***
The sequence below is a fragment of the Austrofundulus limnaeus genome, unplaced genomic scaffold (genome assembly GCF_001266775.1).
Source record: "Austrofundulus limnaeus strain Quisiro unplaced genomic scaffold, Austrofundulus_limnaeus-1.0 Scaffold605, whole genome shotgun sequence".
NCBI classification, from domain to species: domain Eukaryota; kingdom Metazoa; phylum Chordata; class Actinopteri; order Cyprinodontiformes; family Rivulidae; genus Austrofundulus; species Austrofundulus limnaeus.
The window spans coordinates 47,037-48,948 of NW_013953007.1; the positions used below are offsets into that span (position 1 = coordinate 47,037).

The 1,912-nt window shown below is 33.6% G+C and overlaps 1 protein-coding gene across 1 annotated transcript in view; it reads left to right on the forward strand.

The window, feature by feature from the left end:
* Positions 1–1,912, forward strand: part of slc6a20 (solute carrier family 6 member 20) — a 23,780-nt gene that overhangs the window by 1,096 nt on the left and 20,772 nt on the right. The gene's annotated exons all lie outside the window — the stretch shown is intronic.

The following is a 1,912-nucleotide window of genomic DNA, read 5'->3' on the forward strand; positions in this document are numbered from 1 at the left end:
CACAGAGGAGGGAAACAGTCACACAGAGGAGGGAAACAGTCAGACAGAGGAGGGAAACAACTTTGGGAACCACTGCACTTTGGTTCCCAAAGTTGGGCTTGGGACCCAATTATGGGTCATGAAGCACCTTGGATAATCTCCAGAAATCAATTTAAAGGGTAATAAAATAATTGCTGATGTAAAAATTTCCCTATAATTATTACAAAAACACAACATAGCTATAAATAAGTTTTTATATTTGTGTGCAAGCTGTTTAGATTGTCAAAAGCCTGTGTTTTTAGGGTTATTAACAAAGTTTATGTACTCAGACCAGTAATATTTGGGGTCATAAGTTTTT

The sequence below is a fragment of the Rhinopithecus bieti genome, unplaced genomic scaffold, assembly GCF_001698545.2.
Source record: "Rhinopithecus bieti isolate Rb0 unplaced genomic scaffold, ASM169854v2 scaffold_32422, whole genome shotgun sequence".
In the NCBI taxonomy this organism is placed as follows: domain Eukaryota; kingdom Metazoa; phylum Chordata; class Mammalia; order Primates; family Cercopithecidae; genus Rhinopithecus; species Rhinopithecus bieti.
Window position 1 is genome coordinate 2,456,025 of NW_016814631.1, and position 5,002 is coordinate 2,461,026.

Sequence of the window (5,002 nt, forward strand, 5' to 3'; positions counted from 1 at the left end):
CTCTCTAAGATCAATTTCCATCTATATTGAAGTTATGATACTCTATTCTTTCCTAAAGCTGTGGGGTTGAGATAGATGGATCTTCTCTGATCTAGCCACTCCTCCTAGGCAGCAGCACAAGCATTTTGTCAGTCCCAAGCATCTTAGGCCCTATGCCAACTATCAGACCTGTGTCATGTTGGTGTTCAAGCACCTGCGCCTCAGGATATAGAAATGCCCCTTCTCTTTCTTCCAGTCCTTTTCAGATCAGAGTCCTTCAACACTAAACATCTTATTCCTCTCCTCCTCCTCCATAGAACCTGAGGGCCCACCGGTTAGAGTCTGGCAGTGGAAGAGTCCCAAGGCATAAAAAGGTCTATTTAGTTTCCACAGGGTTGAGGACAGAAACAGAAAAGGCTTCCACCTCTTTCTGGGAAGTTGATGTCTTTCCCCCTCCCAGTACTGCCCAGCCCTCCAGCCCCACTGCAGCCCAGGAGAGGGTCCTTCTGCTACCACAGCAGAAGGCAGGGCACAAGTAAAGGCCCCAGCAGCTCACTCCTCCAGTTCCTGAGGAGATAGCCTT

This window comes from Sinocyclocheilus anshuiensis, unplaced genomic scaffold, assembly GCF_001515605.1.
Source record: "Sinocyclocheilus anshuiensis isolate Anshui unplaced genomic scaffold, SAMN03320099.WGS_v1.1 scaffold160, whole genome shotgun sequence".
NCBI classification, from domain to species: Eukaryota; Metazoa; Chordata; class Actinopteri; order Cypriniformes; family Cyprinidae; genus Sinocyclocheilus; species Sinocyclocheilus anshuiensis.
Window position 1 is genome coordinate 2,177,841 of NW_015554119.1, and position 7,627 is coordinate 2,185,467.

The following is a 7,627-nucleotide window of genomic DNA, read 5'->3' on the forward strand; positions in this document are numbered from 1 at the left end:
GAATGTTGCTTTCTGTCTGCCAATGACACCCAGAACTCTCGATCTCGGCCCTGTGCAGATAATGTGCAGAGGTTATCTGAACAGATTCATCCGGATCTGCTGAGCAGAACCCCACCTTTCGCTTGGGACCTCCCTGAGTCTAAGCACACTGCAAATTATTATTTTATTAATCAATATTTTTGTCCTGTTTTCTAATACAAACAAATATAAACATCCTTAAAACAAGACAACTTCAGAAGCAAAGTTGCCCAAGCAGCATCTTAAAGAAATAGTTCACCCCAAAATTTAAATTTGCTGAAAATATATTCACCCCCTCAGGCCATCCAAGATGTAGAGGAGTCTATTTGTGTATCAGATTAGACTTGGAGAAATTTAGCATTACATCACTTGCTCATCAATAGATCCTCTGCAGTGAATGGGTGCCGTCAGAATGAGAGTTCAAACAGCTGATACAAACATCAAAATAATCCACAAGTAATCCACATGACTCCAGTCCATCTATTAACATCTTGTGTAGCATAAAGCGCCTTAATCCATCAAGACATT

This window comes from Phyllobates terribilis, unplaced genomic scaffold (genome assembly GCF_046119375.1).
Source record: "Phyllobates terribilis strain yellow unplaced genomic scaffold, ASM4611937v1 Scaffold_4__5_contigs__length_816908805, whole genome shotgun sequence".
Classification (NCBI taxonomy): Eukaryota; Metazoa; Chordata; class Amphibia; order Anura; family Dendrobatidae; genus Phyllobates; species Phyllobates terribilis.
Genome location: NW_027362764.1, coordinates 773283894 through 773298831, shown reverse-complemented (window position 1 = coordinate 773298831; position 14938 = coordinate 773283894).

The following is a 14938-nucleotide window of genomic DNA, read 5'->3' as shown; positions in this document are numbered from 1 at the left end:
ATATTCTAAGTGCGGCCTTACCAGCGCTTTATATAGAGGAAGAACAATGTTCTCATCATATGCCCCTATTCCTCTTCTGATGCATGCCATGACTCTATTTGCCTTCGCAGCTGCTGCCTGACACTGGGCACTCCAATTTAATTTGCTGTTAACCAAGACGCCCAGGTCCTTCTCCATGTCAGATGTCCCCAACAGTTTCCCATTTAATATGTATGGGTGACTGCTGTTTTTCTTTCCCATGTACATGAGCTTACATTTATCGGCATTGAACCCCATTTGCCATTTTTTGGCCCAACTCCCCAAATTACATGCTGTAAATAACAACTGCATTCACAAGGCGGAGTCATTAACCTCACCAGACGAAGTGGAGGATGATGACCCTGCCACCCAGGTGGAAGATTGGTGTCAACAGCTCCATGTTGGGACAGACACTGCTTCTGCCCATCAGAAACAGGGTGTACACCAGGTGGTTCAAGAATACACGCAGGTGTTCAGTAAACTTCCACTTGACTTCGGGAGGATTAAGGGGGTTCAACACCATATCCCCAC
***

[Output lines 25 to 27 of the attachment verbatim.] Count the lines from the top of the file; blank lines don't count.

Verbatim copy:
Genome location: NW_027362764.1, coordinates 773283894 through 773298831, shown reverse-complemented (window position 1 = coordinate 773298831; position 14938 = coordinate 773283894).

The following is a 14938-nucleotide window of genomic DNA, read 5'->3' as shown; positions in this document are numbered from 1 at the left end:
ATATTCTAAGTGCGGCCTTACCAGCGCTTTATATAGAGGAAGAACAATGTTCTCATCATATGCCCCTATTCCTCTTCTGATGCATGCCATGACTCTATTTGCCTTCGCAGCTGCTGCCTGACACTGGGCACTCCAATTTAATTTGCTGTTAACCAAGACGCCCAGGTCCTTCTCCATGTCAGATGTCCCCAACAGTTTCCCATTTAATATGTATGGGTGACTGCTGTTTTTCTTTCCCATGTACATGAGCTTACATTTATCGGCATTGAACCCCATTTGCCATTTTTTGGCCCAACTCCCCAAATTACATGCTGTAAATAACAACTGCATTCACAAGGCGGAGTCATTAACCTCACCAGACGAAGTGGAGGATGATGACCCTGCCACCCAGGTGGAAGATTGGTGTCAACAGCTCCATGTTGGGACAGACACTGCTTCTGCCCATCAGAAACAGGGTGTACACCAGGTGGTTCAAGAATACACGCAGGTGTTCAGTAAACTTCCACTTGACTTCGGGAGGATTAAGGGGGTTCAACACCATATCCCCAC